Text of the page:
When I saw the first teasers for Starship Troopers, what, nearly a year ago I was looking forward to it. When I saw the previews I quickly came to the conclusion that the only similarity to the book would be the name. So I was prepped for disappointment. Let's face it: no powered armor, no Starship Troopers.
It wasn't quite as bad as I had feared. They actually tried to incorporate a lot of the politics and several plot points from the book. But they distorted them pretty badly. And of course they had to gloss over a lot of important pieces in order to fit it into a movie.
This movie couldn't decide if it wanted to follow Johnny Rico's growth as a soldier and a person, or if it wanted to be simply an action movie. It begins the set up of Rico's growth, but that peters out and we're never given the payoff. Sure, by the end of the movie he makes Lt, but that was entirely through accident without any demonstration of competence. One of our favorite scenes is when a fellow soldier is put out of his misery, giving Rico a battlefield promotion to Sgt, and he actually smiles.
One of the big problems with the movie was how Verhoven kept reusing the same characters. In the book, Heinlein reused one character, and he hid that from us until the end. In the movie, almost every throw-away role was played by characters introduced in the opening few minutes. Carmen and her buddy seemed to pilot every ship Rico flew on. Rico's Poly Sci (whatever the name of the class was) prof becomes Rico's Lt. The reappearance of Zim is barely mentioned as an afterthought. And the high school buddy Carl doesn't get killed off, as he did in the book. (Not that I dislike the actor, but somehow I had a perverse desire to see the "Doogie" character buy it.) Instead he seems to bounce around the galaxy doing R&D one minute, military planning the next, and psychic readings later.
Despite all of the guns and the occasional explosion, the battle scenes were very static. They weren't exactly boring, but it was frustrating because I kept wanting something to happen. Basically, no dynamics, no adjustments, no flow. The style they should have been striving for is Aliens, which incorporated various locations and movements between those locations to help give a sense of a changing situation. ST just had move forward and move back. And the soldiers and ships were always too bunched up. I kept thinking, "a couple of hand grenades and that squad is toast." The tactics were nothing more subtle than stand in a group and shoot a lot. (I read they used 250,000 rounds of ammo, a new record.)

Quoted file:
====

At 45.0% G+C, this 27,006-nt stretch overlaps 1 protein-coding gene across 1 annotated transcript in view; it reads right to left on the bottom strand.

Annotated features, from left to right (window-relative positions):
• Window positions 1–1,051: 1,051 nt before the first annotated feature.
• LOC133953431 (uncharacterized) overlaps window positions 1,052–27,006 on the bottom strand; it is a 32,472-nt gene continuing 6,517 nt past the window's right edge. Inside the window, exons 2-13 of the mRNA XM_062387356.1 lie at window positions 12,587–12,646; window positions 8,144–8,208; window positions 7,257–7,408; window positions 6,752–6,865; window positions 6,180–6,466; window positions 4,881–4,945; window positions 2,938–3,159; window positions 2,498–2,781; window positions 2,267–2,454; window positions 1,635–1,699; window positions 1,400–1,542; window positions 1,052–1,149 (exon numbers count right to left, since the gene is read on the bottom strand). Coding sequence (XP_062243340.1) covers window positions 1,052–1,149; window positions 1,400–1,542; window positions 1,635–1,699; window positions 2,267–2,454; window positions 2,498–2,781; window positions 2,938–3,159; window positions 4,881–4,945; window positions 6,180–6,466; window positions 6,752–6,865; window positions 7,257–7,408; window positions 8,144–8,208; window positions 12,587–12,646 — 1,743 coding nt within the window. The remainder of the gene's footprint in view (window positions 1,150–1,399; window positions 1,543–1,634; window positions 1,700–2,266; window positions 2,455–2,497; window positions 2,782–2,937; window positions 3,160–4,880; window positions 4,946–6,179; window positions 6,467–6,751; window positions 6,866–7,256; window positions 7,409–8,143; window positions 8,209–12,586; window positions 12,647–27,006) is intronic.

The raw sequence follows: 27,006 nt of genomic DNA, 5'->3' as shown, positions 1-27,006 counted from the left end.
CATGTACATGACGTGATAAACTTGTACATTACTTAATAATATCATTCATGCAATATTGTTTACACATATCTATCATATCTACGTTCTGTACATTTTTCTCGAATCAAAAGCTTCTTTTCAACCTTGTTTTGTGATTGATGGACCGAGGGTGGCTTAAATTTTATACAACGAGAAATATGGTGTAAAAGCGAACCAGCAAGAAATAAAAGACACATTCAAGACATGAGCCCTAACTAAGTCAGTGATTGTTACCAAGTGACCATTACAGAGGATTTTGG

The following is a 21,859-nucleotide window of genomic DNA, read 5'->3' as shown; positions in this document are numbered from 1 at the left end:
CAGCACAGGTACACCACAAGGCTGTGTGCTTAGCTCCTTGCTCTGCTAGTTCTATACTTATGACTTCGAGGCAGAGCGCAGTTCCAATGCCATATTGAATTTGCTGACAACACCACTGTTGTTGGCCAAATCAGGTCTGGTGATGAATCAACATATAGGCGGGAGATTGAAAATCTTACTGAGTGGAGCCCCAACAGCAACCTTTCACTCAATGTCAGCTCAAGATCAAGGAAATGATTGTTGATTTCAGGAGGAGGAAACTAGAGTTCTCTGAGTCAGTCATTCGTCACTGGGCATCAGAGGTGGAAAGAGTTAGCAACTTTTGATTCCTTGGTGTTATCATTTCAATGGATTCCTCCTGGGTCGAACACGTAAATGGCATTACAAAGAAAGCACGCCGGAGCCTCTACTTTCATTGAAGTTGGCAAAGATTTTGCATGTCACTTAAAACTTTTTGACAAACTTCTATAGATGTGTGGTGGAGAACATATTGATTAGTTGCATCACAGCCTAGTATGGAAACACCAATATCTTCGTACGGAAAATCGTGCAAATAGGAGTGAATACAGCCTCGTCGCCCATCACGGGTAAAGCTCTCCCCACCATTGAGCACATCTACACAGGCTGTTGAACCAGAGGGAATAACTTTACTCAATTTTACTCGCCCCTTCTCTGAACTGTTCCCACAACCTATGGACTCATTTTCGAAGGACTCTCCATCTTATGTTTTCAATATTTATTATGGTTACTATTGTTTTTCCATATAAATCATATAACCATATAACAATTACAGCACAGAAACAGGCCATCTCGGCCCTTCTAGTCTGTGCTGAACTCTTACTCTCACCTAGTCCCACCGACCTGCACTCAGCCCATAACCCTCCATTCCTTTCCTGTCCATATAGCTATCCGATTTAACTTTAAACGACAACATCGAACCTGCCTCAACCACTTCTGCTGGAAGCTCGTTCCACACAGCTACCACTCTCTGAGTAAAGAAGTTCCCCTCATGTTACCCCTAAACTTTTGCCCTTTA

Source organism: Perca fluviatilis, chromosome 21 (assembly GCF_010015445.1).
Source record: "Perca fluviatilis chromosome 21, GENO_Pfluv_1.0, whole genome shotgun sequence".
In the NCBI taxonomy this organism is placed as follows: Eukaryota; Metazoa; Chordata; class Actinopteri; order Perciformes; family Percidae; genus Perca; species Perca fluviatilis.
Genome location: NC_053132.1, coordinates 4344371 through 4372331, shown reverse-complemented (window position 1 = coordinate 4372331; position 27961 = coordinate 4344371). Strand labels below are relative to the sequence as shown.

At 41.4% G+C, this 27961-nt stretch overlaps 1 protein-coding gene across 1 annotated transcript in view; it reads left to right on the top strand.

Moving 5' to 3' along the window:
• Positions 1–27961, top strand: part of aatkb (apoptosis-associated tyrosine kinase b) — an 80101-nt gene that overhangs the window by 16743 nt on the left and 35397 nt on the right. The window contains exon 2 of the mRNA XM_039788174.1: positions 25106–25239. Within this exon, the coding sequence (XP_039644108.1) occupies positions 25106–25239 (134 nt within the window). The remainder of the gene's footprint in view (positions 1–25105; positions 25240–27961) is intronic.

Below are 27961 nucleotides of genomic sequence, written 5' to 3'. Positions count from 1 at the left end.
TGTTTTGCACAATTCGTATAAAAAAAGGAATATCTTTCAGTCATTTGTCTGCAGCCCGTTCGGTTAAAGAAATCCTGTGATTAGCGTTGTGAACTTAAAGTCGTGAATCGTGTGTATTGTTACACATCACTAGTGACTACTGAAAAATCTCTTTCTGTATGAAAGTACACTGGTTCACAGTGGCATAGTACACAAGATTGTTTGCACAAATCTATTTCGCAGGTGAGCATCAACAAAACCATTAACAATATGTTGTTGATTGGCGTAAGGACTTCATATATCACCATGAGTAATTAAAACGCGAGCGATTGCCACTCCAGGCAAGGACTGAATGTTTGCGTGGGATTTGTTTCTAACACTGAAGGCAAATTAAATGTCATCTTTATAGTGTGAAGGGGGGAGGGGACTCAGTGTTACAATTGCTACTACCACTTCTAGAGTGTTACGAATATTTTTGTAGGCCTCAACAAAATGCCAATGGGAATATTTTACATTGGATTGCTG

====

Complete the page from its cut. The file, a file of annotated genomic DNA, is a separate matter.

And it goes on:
There were a couple of elements thrown in that just didn't belong. While I think Dina Meyer is sexy and I really enjoyed her nude scenes, the love interests were a complete waste of time. As Brian Hook commented, you care so little for these characters that you wish they'd get decapitated so we can move on with the action. And the implied method that the bugs used to "study" humans was simply an excuse to have Michael Ironside stick is finger into the skull of a corpse and utter our favorite line from the movie, "They sucked out his brain."
On my brother's Total Movie Value Scale, this movie really only rates a Cable with Popcorn and Drinks. But it would look so pathetic on a small screen that it would really hurt the one strength of the movie, the special effects. And apparently I was in a good mood when I saw it. So if you have a big screen and a good sound system, Starship Troopers is a Cable with Popcorn and Drinks, otherwise it gets a generous upgrade to barely Matinee.
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